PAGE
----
Voters' Choice: Experience over Uncertainty, Not "Congo" or "Country"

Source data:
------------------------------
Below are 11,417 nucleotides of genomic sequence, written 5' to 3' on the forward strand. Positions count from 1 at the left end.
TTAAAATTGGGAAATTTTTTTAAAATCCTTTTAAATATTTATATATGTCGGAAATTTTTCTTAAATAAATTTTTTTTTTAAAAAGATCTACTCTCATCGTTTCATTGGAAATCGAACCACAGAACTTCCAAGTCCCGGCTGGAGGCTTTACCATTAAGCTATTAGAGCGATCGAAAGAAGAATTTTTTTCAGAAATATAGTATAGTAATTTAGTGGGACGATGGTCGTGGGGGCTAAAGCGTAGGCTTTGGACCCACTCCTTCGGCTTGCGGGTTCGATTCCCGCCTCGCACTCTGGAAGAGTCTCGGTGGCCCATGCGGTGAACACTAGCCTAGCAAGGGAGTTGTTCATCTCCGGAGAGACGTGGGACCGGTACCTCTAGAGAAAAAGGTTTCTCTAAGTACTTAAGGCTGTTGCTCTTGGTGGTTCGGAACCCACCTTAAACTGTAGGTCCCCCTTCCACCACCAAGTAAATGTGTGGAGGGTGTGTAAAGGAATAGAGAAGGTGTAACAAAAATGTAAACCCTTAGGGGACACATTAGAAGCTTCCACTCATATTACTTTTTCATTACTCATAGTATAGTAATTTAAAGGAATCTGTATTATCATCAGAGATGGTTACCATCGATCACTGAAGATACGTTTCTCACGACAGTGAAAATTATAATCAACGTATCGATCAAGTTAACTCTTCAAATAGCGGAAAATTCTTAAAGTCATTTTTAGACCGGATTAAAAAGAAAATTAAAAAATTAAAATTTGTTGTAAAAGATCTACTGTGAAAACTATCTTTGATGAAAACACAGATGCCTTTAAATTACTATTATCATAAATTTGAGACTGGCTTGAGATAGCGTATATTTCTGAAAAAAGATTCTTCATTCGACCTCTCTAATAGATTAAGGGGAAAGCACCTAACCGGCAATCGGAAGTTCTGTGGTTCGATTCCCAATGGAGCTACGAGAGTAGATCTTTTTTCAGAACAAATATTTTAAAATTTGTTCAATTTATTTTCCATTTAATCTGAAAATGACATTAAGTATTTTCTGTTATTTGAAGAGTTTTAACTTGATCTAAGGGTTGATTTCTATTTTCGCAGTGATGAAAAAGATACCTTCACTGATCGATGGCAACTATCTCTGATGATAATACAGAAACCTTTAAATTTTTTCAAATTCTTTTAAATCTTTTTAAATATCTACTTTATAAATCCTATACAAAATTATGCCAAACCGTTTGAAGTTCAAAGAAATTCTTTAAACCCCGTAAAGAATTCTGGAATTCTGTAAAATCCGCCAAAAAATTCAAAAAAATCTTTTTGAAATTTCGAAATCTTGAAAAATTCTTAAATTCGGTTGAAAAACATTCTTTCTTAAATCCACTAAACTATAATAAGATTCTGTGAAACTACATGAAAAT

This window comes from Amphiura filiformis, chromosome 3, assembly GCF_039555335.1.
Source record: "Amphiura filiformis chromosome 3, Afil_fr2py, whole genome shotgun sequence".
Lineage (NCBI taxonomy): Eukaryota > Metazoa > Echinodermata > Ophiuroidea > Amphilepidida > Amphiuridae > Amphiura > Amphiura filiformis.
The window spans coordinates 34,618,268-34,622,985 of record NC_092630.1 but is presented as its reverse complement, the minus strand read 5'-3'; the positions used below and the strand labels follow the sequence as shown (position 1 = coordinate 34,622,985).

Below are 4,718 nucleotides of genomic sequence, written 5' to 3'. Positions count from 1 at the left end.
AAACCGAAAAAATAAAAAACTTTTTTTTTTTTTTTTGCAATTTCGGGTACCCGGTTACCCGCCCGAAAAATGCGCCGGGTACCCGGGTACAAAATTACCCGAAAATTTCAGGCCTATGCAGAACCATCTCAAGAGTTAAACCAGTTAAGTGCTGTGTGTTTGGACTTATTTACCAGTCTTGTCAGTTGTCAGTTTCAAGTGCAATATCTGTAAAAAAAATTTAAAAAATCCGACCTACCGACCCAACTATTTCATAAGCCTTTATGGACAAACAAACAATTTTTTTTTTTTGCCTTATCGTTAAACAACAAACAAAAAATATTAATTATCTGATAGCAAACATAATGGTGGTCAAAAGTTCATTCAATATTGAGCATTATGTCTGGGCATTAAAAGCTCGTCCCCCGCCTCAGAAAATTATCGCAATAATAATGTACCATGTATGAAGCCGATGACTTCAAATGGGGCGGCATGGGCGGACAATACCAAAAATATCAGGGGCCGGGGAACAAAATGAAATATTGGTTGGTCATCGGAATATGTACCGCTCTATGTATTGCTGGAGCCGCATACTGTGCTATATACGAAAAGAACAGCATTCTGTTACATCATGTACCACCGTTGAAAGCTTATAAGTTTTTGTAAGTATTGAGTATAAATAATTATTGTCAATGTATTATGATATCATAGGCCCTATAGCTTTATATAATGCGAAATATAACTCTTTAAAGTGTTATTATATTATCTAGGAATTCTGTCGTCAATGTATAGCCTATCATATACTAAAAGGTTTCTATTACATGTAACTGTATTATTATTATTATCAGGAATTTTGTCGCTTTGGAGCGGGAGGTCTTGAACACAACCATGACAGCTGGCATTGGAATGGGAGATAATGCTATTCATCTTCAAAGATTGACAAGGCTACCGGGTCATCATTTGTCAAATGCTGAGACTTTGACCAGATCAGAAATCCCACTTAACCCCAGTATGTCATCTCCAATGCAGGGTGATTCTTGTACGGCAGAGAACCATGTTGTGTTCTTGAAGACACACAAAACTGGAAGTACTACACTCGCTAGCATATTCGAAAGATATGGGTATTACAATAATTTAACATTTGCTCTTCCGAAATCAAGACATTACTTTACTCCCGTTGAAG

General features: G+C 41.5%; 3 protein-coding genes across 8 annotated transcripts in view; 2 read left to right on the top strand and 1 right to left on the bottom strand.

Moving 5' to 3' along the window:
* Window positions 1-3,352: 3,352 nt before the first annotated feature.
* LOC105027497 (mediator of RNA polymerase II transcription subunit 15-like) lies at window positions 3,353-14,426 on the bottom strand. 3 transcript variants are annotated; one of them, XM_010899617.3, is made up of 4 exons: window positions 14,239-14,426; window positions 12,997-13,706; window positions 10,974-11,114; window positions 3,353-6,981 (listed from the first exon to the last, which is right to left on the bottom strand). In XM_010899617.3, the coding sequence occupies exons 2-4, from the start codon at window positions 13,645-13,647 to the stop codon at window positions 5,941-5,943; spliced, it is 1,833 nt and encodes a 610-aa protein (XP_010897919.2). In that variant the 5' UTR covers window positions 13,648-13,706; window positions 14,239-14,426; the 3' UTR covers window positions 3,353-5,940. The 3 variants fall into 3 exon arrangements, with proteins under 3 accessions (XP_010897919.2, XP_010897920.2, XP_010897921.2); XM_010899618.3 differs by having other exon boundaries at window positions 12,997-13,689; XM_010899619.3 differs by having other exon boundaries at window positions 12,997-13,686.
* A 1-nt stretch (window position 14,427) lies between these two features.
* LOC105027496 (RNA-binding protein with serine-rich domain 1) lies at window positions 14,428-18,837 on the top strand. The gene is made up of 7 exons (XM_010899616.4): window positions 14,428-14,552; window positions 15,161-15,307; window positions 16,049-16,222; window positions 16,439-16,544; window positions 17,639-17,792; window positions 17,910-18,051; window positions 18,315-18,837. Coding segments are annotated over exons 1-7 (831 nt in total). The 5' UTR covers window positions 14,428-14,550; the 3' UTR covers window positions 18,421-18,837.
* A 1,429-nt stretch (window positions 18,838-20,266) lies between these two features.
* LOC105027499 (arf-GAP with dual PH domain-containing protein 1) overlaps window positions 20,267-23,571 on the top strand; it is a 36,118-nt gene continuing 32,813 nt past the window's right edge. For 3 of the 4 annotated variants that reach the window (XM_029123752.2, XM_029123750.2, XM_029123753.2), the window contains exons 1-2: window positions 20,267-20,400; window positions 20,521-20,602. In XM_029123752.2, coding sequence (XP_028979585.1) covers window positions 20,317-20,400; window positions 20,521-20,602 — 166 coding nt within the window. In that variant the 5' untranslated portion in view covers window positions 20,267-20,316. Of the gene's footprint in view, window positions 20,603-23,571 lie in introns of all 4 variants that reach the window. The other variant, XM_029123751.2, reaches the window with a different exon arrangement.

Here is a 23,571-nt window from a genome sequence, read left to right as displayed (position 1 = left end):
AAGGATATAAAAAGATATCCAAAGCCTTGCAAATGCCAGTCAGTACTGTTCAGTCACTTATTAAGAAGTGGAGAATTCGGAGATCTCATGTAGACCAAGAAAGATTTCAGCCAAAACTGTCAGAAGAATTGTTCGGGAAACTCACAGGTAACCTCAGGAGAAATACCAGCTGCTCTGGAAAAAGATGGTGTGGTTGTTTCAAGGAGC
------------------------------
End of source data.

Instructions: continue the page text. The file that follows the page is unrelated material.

In the crucial runoff election, the voters once again denounced the so-called "Congo-Country" division and embraced the concept of a single national identity. Rather than use the divisive "Congo-Country" tradition as a litmus test, voters chose experience over uncertainty. In so doing, they chose Madam Ellen Johnson-Sirleaf. Mr. Weah certainly deserves credit for energizing the democratic process; he brought momentum to an otherwise lethargic campaign. However, when the critical question of leadership arose, Liberians were uneasy with Mr. Weah. His story of rags-to-riches and his celebrity as an international football player were indeed heartwarming. But beyond his celebrity, Liberians know nothing about his morality, his mental fortitude, his analytical capacity, his commitment to the tenets of democracy, and his ability to act under pressure. These are just few of the elementary qualities that a national leader must possess to succeed. Voters rightly concluded that electing Mr. Weah would have been a huge risk, particularly at a time when leadership was certain to make the difference between rebuilding Liberia and carrying on business as usual. In Madam Ellen Johnson-Sirleaf, Liberians saw experience, competence, and a clear vision for rebuilding Liberia. After Mr. Weah swallows the disappointment of his crushing defeat, he might try to acquire some training and return in 2011 at the ripe age of 46 or so to contest the next presidential election.